Guatemala City is huge with over four million people. It grew outwards like a snail from its original centre and sprawls for miles and miles. It is divided into “zones” and is relatively flat in the centre but surrounded by hills. Traffic isn’t nearly as bad as some large cities and cars are relatively new, mostly Japanese and Korean with few US built cars as parts are expensive. There are lots of buses of varying quality…red chicken buses, blue commuter buses and green ones that travel only in certain areas but are much more modern. The city is relatively clean and has a lot of green spaces, parks and playgrounds. It is a mix of old colonial structures and in the touristy zone, modern hotels and not so high high-rises. Nothing over ten stories due to the earthquake risks.

Our first stop was at the National Theatre, which in its heyday must have been beautiful. We just saw the outside, but it opens regularly to host theatre, opera, symphony, ballet and other performances on a regular basis. Hard to tell what the inside is like, but the outside looked a little neglected and the building itself was impressive. It was designed by architect Efraín Recinos whose name we saw several places in the country.

On the same grounds we visited the Military Museum and the original San Jose Fort. Inside the fort was a historical presentation of Guatemala through its many years of war. Outside on the roof, between the canons, the view was impressive in all directions. We got an idea of how big this city is! Off in the distance below, we could hear sounds of the protestors outside a government building.

Our day was somewhat modified from its original plan due to some road closures and building closures. We weren’t sure what to expect. Our guide drove with a traffic app open on his phone, searching out the best routes to avoid traffic so he could get us to the sites we wanted to see.

A short drive from the Cultural Centre was the Guatemala Relief Map. This spot was quite amazing. It took 16 years for an engineering team to travel the country to amass the geological information and then another year to build it. And all of this was done in 1905! It is about 60 meters across in each direction (my guesstimate), built to a scale of 1:10000 with elevations built 1:2000…so it is BIG! It was an interesting to plot out our route.

After the relief map, we headed to the downtown historical area.

Guatemala, like many Central American countries has been a country in constant civil unrest for what seems forever. They have been relatively “at peace” since 1996 when the civil war ended. But poverty and inequalities are still very much a part of life here, corruption is rampant, and the natives seem to be growing hostile. In oversimplified terms, the UN sent in a commission to investigate corruption at high levels of government. Recently, the government ordered them to leave the country. The locals are protesting this, saying the government hasn’t the right to do so. The government is saying the commission overstepped its boundaries and became involved in areas they weren’t supposed to be touching and so has ordered them out. This week, there are protests and blockades around the country with a large protest march in Guatemala City today.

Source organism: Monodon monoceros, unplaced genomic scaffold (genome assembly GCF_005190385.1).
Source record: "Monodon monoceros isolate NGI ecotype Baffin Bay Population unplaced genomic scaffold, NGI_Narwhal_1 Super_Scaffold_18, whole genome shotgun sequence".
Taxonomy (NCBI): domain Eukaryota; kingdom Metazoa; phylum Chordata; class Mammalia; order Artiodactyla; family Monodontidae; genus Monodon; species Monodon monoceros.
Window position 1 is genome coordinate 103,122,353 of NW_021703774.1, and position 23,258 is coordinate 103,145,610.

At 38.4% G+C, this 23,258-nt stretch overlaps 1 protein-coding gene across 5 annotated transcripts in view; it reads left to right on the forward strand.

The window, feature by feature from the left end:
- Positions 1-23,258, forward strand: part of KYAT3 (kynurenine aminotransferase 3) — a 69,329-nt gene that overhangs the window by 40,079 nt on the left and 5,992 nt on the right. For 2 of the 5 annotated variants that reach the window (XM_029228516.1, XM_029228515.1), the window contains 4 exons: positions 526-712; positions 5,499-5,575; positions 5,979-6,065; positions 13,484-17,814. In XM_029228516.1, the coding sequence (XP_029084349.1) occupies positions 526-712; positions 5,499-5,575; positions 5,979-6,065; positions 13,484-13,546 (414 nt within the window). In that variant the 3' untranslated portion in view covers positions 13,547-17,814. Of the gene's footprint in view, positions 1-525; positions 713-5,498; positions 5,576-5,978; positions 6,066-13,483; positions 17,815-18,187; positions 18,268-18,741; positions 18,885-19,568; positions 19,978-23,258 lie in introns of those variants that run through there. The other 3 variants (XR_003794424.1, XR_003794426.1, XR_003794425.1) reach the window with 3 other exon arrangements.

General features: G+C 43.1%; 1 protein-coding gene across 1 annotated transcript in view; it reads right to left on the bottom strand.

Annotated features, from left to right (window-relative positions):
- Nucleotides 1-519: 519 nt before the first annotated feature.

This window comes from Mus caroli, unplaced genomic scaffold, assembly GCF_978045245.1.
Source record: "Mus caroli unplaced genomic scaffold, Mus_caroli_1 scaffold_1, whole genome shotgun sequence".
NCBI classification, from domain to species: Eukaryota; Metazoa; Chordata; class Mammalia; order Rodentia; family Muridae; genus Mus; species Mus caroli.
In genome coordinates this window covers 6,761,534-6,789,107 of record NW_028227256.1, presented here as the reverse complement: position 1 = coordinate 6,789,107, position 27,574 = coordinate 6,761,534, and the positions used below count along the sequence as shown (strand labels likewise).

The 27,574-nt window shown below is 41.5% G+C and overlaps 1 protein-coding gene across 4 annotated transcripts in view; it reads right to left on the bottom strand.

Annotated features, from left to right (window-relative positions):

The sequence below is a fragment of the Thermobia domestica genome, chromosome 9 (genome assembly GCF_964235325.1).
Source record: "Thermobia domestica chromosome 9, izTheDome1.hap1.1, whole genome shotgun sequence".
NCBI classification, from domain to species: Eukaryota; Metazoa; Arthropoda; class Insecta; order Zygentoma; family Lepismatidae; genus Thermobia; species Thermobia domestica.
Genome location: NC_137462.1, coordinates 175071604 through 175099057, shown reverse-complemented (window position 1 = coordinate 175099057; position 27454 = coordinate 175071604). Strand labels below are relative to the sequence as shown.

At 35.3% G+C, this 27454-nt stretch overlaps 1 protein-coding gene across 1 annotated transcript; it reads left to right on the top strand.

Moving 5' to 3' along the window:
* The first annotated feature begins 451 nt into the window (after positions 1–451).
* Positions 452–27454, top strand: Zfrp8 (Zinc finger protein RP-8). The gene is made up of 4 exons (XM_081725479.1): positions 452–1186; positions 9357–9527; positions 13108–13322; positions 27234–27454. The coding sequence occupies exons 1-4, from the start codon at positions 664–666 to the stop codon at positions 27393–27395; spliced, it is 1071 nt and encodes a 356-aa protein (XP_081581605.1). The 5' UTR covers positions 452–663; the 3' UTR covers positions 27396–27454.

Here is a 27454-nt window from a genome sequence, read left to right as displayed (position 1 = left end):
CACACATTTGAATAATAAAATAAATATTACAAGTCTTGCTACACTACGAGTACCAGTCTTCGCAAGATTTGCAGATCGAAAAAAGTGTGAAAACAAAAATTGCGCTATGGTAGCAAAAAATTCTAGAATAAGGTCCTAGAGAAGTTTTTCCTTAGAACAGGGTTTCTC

We parked nearby the historical centre and walked to the central plaza. Because this area is home to many government buildings, security was unbelievable. It would have been a good day to rob a bank somewhere else in the city because it seemed every available police officer was guarding an entrance to a building or blocking a street. There were thousands of them, including traffic police, regular police and riot squads!

Around the Presidential Palace, which is now a cultural centre, the police stood shoulder to shoulder, guarding every entrance. This building covers a very large square block so a LOT of police! The building sits on one side of the large Central Parque, where there was a very small group of noisy but peaceful protestors, but mostly just families and sellers.

Day in Guatemala city

Our guide, Fabio, took us inside a couple of buildings that used to be private residences but have since become government offices. One was the office of the electoral commission, which is gearing up as an election will be announced this week. Tomorrow is the installation of a new president who was elected last July and the official announcement of the new election that will take place in July. Today the outgoing president gave his year end report and exit speech – likely another reason for the timing of the protests. At any rate, the house was beautiful, inside and out… neocolonial architecture with terrazzo floors, murals on the walls and ceilings, a lovely central courtyard. What were once bedrooms and bathrooms around the courtyard are now offices. The dining room is now the media room.

Our next stop was to be the Central Market but as we neared it, we could hear the voices of the protestor march. We watched for a bit, impressed by the number of people marching, then headed down into the market. Fabio stopped us at a food stand, one of the oldest and most popular around, run by the same family for over 60 years. We sampled a few things…chili rellenos, tostadas and then the woman gave us each a small pastry stuffed with the most delicious sweet filling. It was enough of a light lunch to get us through the afternoon. The market was remarkably clean, even throughout the wet market areas. Lots of souvenirs but for us, not yet!